It’s human nature to be imperfect and biased, and standpoint theory — which is a culturally relative postmodern advance — attempts to correct for that.  And it’s not a big deal to adhere to standpoint theory, really; when you do research, you simply state your standpoint so that the reader will be able to understand your position and your connection to the subject, and so that you will be able to observe yourself more objectively as you work and write.

To utilize standpoint theory, you tell the reader, for instance: I am a white college-educated female from a Northern California white collar family, and I worked for twenty years in the occupation I am observing.  There’s nothing to it.

It’s my feeling that standpoint theory is uncomfortable for many scientists because it does away with the privileged, elitist fantasy of the researcher as an indisputable, fully objective scientific machine.

When you do research and state your standpoint – whether you have conflicts of interest, whether you are a lobbyist for the pharmaceutical industry, or whether you are a white middle-class professional male studying illiterate adolescent Hmong refugees – you humanize the process and come clean about your biases.

Standpoint theory is a great way to include cultural relativism in the actual work of your research, because it lets people know which standpoints you have and what your allegiances are.  In a very real way, standpoint theory reduces the distance between the researcher and the reader, and makes the process of science more accessible, more responsible … and more scientific.

cover of Contemporary Sociological TheorySo the next time you hear someone spit out cultural relativism or postmodernism as if it is an insult, you’ll have some idea of what’s behind all the posturing.  Perhaps you can ask if all cultural relativism is bad (for instance, isn’t behaving in a culturally appropriate way at church or in a foreign country a good idea?), or if the postmodern foreknowledge of the privatization of the prison system wasn’t a pretty cool educated guess?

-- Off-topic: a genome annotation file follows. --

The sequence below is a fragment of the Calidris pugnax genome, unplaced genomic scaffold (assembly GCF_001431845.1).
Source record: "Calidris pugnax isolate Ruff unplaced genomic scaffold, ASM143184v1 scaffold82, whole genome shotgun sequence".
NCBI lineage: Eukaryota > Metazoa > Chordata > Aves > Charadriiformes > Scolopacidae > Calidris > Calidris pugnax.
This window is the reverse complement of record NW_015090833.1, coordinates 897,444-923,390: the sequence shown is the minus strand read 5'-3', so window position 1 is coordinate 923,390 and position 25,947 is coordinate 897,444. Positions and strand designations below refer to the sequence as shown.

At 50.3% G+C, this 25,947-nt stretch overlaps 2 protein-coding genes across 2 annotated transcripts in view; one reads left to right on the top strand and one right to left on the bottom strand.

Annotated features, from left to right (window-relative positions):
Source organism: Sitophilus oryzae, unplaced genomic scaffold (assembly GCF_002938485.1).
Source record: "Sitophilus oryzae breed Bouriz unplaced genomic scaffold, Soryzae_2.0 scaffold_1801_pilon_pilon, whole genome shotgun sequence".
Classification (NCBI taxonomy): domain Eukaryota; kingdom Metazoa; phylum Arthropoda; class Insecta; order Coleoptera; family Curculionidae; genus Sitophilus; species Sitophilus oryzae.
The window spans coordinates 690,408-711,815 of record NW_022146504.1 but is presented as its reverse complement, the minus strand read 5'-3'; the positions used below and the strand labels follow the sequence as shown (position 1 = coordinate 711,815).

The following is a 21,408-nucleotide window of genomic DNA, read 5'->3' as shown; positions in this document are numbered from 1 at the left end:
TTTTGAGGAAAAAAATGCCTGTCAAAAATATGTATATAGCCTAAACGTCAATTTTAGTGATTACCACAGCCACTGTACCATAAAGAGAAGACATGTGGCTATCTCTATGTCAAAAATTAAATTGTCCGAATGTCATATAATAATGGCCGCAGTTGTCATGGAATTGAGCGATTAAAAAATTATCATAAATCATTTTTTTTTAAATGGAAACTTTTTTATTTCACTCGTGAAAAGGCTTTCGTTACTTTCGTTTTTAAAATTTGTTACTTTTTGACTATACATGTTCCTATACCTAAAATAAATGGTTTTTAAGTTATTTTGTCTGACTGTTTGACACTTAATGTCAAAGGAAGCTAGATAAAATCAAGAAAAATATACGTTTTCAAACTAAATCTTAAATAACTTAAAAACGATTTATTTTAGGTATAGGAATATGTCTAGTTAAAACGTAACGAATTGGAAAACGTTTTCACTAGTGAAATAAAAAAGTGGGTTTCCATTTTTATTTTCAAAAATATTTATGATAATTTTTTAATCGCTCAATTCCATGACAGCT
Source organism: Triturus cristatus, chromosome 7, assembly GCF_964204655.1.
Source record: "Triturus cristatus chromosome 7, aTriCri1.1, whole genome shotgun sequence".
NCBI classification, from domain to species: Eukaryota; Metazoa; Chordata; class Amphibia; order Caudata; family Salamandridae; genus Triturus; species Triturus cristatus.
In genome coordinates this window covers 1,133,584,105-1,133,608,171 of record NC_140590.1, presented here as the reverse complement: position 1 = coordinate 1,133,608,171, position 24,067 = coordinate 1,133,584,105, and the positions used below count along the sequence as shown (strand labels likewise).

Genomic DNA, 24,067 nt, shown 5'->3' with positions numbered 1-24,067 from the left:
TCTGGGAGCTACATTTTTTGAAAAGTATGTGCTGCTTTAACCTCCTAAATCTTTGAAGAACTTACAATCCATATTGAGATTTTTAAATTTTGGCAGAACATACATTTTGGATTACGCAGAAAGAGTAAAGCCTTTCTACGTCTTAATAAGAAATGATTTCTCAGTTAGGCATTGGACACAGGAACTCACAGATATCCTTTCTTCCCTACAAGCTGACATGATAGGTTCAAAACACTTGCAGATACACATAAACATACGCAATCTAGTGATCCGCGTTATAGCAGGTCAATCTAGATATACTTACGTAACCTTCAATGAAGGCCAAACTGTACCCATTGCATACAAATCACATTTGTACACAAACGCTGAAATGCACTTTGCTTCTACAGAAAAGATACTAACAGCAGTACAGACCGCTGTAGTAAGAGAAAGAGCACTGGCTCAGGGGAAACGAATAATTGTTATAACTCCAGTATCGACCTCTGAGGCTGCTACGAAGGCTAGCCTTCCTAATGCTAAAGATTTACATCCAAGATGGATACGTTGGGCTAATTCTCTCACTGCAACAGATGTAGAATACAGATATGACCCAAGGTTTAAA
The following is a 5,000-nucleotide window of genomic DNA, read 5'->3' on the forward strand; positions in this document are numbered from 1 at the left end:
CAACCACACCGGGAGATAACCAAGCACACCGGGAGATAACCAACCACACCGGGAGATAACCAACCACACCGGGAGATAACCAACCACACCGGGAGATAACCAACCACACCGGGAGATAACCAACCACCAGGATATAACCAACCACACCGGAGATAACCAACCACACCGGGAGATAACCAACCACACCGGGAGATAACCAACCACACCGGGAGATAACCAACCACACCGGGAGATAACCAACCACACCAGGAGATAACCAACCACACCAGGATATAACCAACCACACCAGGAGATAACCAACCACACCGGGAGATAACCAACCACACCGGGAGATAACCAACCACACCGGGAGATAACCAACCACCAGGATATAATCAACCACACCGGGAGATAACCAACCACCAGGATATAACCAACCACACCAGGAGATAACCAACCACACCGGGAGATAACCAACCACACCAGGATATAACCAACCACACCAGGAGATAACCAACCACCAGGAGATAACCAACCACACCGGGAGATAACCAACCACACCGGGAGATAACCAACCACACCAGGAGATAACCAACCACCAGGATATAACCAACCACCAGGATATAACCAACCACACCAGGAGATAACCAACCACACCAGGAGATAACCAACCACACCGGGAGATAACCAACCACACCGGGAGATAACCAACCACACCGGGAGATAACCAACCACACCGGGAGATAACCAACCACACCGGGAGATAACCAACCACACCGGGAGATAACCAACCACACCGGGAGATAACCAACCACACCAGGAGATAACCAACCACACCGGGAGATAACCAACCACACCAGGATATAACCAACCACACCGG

And if you’re a person who spits out those phrases, maybe you’ll take some time to actually read the postmodernists (or read about them in George Ritzer’s books on sociology, which are much easier on the brain) instead of just throwing ill-considered buzz words around, n’est-ce pas?

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7 Comments

Filed under Cognitive Biases, Skepticism, Sociology

7 responses to “The Unfortunate Legacy of the Sokal Hoax

  1. I like this article, but I don’t think “science”-as-epistemological-and-methodological-framework gets a critical pass any more than “Science”-as-social-institution does; and while critique perhaps necessarily includes a kind of hostility (it’s hard to argue against something without a vested interested in seeing that something ideologically wounded), there are sounder and less reactionary modes of hostility.

    I’m in a Nietzsche mindset these days, having just done some detailed work on his Genealogy this last semester, but I think he’s a worthy voice in the critique of science-as-epistemology. In his Genealogy he rejects the possibility of taking a “disinterested” perspective on any object of study, and thus rejects the notion that ‘objectivity,’ defined on such terms, is either a desirable or possible position:

    “… there is only a perspective seeing, only a perspective ‘knowing’; and the more affects we allow to speak about one thing, the more eyes, different eyes, we can use to observe one thing, the more complete will our ‘concept’ of this thing, our ‘objectivity,’ be.” (Third Essay, §12)

    The efficacy of science-as-epistemology is often invoked in its defense, but the science-as-epistemology undermines itself here, at least in some regard. The same observations can and are understood with multiple explanatory theories, and new observations often require us to go back and re-think explanatory theories for things that we thought were previously well-understood. The fact of parallel concurrent explanations, and the historical acknowledgement of continuous modification of scientific theories leaves open the possibility that modifying the scientific epistemology could render equally (or more) effective frameworks. To put it another way, we could be experimental with our epistemologies.

    And, really, we are. Physicist/historian of science Peter Galison and Lorraine Daston wrote a good book, Objectivity, which chronicles the move in science between three rather distinct epistemological understandings of what the project was all about. It’s a great read. So it’s a shame when science is presented as being simply equivalent to objectivity and rationalism. But being in my Nietzsche-mindset, I want to push critiques further, questioning whether our notions of science’s “efficacy” are as clear and simple as they are sometimes presented as being, and suggesting that as we continue to create our conceptions of science, we would do well to be attentive to the aesthetic component of our project. We should critique and construct science not simply on its own terms, but also based on its implications for our broader understanding of ourselves, the universe, and meaning.

  2. I should edit before I post. :P

    “I don’t think ‘science’-as-blah-blah-blah gets a pass any more than etc.”

  3. Excellent point, Luna. It’s one reason why I often try to encourage my students (or readers, for that matter) to consider science as a way of increasing our confidence in an idea’s merit. That merit can have two implications – it can be taken to reflect reality (an ontological argument) and/or it can be taken to be useful for making decisions (a pragmatic argument).